One "story" deals with a dinner party during which the hostess becomes obsessed with who will sit on the ottoman. Another deals with a sickly woman who goes out for an evening walk wearing only a raincoat over her nightgown, sees a man approaching, fears that she's going to be raped, but in a slightly bemused and detached way, then gets distracted by the movement of a herd of cows in a nearby field.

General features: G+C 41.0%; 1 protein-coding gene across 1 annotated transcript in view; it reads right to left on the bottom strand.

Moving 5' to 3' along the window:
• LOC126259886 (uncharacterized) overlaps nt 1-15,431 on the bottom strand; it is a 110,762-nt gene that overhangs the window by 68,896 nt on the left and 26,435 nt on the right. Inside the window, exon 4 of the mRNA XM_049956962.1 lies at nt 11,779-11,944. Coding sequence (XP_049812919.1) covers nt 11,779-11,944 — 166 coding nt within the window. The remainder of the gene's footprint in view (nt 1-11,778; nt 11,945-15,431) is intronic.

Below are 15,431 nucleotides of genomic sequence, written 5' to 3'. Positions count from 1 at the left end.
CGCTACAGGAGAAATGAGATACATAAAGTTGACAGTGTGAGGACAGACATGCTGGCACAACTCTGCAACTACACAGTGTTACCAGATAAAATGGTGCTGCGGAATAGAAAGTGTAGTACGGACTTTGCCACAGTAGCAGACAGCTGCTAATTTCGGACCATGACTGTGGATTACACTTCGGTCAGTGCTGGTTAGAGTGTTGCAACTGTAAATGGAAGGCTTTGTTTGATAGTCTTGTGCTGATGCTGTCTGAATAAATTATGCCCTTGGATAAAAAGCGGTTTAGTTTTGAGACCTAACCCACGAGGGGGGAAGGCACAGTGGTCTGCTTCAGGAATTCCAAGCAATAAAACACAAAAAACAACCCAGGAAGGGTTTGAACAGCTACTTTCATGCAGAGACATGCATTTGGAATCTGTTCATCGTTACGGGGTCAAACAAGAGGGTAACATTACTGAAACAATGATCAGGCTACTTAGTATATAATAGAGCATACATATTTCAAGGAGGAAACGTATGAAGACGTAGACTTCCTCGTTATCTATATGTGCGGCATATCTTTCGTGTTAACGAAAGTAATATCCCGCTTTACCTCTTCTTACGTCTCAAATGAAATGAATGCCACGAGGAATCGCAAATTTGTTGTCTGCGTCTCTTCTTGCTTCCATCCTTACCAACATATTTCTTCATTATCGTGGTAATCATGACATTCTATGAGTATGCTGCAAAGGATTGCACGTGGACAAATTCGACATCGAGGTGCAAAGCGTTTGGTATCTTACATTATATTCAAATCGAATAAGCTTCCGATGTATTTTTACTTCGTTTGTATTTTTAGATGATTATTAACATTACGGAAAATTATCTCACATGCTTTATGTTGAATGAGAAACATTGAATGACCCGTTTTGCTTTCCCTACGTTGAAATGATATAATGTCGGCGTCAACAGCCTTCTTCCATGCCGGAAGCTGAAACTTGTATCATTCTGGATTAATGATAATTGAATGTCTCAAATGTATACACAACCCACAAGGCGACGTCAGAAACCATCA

Here's a description of a young woman taking down Christmas decorations. A little long, I'm afraid, but I can't think of a way to convey the flavor of the language and the mercurial shifts in focus in a shorter excerpt.